This post is part of the My Favorite Classic Movie Blogathon in celebration of National Classic Movie Day (May 16th). Click here to view the schedule listing all the great posts in this blogathon.
May 16th has finally arrived. This is a day that has been inaugurated as ‘National Classic Movie Day’. The intent is to celebrate classic films from the silents to the seventies, and today ‘The Classic Film And TV Café’ are holding a blogathon for bloggers to pay homage to the golden age by writing about their favorite film for the blogathon. For my contribution, I’m exhibiting an article on “The Spiral Staircase”, a prestigious thriller and murder mystery, that I consider to be the greatest movie ever made. The film stars, Dorothy McGuire, George Brent and Ethel Barrymore in a role that garnered her an Academy Award nomination.
 spiral staircaseA few months ago, I opened up a Facebook page dedicated to the Barrymore’s, and since creating it, I feel it’s one of the best things I’ve ever done. So far, the page has garnered positive acclamation, even with people of authority following the site and often sharing articles or pictures I’ve posted. As each day progresses, the number of followers on my page seem to escalate, so it is great to know that there are people out there who appreciate the Barrymore’s as much as I do. So if you are a fan of the Barrymore’s, come and visit my page. The link is below.


Based on the 1933 novel “Some Must Watch” by Ethel Lina White, which was published to positive encomium, the book was later turned into a movie in 1946, starring Ethel Barrymore, Dorothy McGuire and George Brent. “The Spiral Staircase” was superbly directed by Robert Siodmak, who was notable for his directorial efforts in the Film Noir genre, with films such as: The Dark Mirror, The File Of Thelma Jordan, and The Killers. Having been made first, his work in this only encouraged him to venture into more thriller, mystery based productions.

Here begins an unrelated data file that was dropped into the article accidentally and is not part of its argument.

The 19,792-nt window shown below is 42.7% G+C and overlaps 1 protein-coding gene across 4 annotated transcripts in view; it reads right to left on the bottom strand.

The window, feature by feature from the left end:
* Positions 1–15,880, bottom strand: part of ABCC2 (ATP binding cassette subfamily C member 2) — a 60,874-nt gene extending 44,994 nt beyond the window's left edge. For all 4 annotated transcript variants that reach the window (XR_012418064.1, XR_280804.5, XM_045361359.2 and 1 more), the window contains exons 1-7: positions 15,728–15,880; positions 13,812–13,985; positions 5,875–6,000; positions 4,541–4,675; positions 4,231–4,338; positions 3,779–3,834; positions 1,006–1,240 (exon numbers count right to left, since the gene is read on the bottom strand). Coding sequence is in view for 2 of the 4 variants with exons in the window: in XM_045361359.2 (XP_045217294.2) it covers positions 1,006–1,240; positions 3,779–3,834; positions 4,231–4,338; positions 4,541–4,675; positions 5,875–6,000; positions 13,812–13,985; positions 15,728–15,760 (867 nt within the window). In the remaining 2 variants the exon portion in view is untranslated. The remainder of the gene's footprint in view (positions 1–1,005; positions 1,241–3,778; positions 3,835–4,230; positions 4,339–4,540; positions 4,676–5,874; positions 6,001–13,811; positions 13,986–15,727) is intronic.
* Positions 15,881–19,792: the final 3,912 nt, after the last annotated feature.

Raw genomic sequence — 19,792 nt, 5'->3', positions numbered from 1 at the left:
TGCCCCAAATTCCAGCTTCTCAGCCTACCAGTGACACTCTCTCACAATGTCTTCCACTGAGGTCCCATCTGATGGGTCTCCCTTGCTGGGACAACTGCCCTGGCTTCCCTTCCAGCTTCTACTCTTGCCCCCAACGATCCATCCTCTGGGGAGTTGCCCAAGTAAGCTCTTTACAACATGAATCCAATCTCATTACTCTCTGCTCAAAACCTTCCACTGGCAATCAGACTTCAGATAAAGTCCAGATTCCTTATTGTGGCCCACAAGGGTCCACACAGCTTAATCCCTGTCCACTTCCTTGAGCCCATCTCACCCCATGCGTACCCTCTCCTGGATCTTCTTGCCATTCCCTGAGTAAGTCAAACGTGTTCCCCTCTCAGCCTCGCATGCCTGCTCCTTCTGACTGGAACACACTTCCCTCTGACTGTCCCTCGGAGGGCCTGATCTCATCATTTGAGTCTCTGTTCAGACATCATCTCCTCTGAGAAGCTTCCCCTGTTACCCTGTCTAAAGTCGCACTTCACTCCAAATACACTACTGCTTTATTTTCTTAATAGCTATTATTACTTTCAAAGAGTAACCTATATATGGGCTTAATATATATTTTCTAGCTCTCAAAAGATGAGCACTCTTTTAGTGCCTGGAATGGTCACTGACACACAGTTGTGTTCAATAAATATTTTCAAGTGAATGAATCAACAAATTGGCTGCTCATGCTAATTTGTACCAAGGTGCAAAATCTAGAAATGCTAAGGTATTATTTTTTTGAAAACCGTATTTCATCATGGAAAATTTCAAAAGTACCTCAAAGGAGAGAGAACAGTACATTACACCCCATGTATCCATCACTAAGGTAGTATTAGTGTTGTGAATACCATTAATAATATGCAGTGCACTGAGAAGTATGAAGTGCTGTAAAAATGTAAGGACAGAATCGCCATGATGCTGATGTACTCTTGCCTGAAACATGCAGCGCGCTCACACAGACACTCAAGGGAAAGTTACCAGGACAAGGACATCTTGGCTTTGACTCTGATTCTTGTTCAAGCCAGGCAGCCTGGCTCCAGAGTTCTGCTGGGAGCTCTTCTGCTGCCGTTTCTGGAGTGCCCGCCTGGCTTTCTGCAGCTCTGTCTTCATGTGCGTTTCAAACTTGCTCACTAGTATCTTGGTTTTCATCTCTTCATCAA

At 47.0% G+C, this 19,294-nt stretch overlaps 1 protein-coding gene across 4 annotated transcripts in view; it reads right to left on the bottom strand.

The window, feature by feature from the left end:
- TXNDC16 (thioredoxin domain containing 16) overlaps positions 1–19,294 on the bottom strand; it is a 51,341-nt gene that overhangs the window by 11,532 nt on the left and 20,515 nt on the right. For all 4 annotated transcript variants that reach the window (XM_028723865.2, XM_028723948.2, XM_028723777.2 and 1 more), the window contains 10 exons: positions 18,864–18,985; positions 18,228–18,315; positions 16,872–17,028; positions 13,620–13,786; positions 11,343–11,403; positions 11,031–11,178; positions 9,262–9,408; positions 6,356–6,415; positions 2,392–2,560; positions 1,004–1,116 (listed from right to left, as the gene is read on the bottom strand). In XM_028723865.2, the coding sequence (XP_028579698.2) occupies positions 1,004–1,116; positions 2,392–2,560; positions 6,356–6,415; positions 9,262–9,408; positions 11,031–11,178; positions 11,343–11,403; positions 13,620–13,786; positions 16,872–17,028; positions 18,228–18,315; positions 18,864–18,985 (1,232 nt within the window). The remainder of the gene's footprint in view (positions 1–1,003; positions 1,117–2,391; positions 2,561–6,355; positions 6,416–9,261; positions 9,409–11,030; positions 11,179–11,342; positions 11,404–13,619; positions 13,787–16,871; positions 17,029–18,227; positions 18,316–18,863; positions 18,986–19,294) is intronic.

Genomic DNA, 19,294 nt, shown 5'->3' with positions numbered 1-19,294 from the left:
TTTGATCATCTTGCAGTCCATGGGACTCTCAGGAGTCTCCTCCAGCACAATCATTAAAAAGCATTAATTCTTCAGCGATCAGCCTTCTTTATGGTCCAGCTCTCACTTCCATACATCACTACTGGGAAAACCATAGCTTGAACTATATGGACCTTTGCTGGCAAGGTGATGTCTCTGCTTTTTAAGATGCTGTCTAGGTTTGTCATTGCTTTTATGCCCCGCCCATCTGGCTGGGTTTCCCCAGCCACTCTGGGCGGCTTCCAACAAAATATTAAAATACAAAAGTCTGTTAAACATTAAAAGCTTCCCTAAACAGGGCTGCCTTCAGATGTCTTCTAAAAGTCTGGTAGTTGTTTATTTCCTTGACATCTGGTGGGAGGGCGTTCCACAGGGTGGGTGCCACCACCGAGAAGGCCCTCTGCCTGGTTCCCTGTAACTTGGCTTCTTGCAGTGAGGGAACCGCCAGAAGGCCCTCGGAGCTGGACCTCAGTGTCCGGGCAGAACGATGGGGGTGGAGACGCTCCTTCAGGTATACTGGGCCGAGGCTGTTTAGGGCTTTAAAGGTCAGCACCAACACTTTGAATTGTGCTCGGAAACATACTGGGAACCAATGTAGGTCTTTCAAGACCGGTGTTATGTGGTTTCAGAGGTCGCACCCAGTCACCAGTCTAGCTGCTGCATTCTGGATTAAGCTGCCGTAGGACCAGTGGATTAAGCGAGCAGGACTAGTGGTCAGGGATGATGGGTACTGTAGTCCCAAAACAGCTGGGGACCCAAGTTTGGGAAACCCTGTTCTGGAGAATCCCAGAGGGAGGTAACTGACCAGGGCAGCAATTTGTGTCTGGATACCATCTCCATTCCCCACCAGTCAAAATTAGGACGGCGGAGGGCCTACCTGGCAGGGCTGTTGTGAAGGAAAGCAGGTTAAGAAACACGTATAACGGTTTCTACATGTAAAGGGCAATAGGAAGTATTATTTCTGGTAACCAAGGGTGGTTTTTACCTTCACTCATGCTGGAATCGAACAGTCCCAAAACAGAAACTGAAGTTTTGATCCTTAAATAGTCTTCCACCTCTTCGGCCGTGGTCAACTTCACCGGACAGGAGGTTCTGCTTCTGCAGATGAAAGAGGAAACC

One stormy night, during the early twentieth century in a sleepy New England town, young Helen ( Dorothy McGuire ) a mute domestic assistant is returning to the Warren mansion after an afternoon at the movie house in town, where a crippled girl has just been strangled to death in her room. When she arrives back to the dark and gloomy residence that is owned by the ailing and cantankerous Mrs. Warren ( Ethel Barrymore ) and the house full of occupants, they all become concerned for Helen’s safety, especially Mrs. Warren who implores her to leave that night.

With a serial killer prowling the neighbourhood, murdering women with afflictions, they fear that Helen might be the next target. Mrs. Warren who never turns a blind eye on things knows all to well that Helen is in danger, and she does the best she can to deter her from staying, even going as far as calling the local physician, Dr. Parry and ordering him to take her away. Dr. Parry, who has recently discovered that he is infatuated in Helen agrees with Mrs. Warren’s adamant demands and develops intentions on taking Helen to specialists in Boston for voice recovery and to get married.